I hold the tip of my tongue lightly between my teeth and inhale with a slight hissing sound from the gap made around it (widened by smiling if necessary).

This puts a slight isometric pressure on the diaphragm that I also find stimulating to chi circulation. Also it keeps the back of the throat from drying out, a frequent occurrence in open-mouth breathing.

Nice thing is that I can do it anytime, like right now, for instance!

Thanks for all your selfless service to the 'wider sangha!'


January 24, 2004

Dear Zenmar -- and presumably Mark:

Since writing to you both earlier, I found the Dark Zen Downloads page. Scanning through the book for the first time (to correct a few mis-formats), I am truly impressed with the scope of your understanding. I most sincerely bow to your comprehension and experience. Thank you again! And Mark for the outstanding website, although I must confess to you that I found nothing of value in Sister Shakya's discussion of 'The Sutta On The Antecedentness of Breath!' I found her writing style somewhat beating about the bush, although she seemed eager to appreciate the new translation, but that could just be my innate '= ignorance. However, "behold the mind in recollective antecedentness to it" ??? There's got to be some way to snuggle closer to the Buddha's original meaning!

On another topic:
I would like to submit a theory to you both that evolved from not only a comment in Hesse's "Siddartha" but also from viewing some thangkas in the Huntington archive of Buddhist Art online at the University of Ohio.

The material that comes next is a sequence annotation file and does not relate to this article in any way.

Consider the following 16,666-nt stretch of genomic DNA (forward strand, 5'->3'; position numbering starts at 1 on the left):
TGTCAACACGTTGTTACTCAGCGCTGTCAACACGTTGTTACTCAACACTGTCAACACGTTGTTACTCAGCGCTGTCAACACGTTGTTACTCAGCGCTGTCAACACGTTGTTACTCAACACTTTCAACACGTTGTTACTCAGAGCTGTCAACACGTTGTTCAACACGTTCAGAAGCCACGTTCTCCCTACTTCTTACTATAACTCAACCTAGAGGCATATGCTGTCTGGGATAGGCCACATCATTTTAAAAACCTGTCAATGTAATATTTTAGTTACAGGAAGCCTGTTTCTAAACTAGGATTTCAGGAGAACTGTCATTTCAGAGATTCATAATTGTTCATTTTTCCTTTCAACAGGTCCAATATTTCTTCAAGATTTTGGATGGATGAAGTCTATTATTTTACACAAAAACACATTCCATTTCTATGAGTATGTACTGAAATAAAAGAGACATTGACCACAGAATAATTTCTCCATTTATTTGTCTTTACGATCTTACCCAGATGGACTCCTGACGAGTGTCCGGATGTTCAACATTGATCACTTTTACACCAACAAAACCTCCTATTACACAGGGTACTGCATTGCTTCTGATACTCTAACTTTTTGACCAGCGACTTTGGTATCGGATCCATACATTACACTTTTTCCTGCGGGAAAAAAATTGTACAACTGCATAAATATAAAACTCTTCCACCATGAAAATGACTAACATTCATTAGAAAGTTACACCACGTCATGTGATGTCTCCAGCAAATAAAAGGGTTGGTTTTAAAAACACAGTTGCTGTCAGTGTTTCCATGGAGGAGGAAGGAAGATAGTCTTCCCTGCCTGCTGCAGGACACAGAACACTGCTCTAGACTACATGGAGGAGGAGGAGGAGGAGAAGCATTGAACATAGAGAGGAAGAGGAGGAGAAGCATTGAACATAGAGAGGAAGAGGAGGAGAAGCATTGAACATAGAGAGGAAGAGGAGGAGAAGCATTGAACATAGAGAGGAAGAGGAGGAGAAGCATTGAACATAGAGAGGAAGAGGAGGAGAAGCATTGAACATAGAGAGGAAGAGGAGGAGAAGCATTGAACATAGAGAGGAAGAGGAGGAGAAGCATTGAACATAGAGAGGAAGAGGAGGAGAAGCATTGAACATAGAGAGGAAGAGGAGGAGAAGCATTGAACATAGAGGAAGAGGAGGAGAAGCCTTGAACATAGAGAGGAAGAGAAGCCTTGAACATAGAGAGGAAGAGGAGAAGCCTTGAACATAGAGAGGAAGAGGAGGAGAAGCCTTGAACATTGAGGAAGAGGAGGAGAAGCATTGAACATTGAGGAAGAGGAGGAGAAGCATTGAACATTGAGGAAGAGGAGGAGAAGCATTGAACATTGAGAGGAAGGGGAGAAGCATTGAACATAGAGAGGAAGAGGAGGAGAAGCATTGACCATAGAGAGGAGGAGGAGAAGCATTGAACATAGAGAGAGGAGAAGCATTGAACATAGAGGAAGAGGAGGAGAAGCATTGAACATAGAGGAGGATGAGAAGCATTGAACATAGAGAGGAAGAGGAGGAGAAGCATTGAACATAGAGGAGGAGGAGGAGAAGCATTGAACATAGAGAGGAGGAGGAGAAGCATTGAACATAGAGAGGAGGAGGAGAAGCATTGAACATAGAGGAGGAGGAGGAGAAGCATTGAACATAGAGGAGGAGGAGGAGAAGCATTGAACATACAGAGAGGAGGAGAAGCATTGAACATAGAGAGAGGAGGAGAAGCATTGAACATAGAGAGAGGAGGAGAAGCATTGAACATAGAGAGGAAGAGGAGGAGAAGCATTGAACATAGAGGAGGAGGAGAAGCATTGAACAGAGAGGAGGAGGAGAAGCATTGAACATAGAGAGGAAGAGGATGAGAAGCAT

I tried this theory on the certain experts in Buddhist art in a query as follows:

>Dear Professor H:
> My apologies for inserting myself into your no doubt overly busy
>schedule, but I have a question that so far I have been unable to
>have anyone answer. This has to do with certain selected portraits
>of buddhas where I believe I notice that the tip of the tongue is
>protruding between the lips. This mouth position is also mentioned
>in Hesse's "Siddartha" where he writes:
>"Siddartha sat absorbed, his eyes staring as if directed at a distant goal,
>the tip of his tongue showing a little between his teeth."
>The first thangka that stirred my interest was the attached detail from
>"Akshobhya With Retinue," Zimmerman Family Collection, reproduced in
>"Buddha - Radiant Awakening," published by the Art Gallery of New South
>Wales and VisAsia, in conjunction with the exhibit that opened the in
>November, 2001. I offer a detail of the unretouched original, and
>then a second where I have emphasized thes line outlining the mouth and

>Just today in the online Ohio State collection I found two more
>that I believe also show the protruding tongue tip. It strikes me
>as odd that I have been unable to discover in any essays any mention
>of this particular 'mudra.' The Kechari Mudra, of course, requires the
>tongue be reversed in the mouth, but the above-mentioned position is
>obviously forward. I'm curious to know how much pressure the teeth place on
>the tongue and whether suction or a 'pulling back' action is being applied.
>Thank you in advance for any insights you might be able to offer.
>I would, of course, be happy to send you the other examples as well.

The reply basically pooh-pooh'd my suggestion that a protruding tongue
is being displayed, but instead I was seeing a stylistic convention for
displaying "the transition between the external flesh of the lip as the
appropriatecolor . . . and the internal color of the mouth as red.
This is often observable in persons of color as is essentially a
qusai-naturalistic convention in this school of Tibetan painting."


Back to my letter to Zenmar:

I think the professor is mistaken, and received a more interesting reply from my spiritual teacher David Spero, who thought I was onto one of the whispered teachings.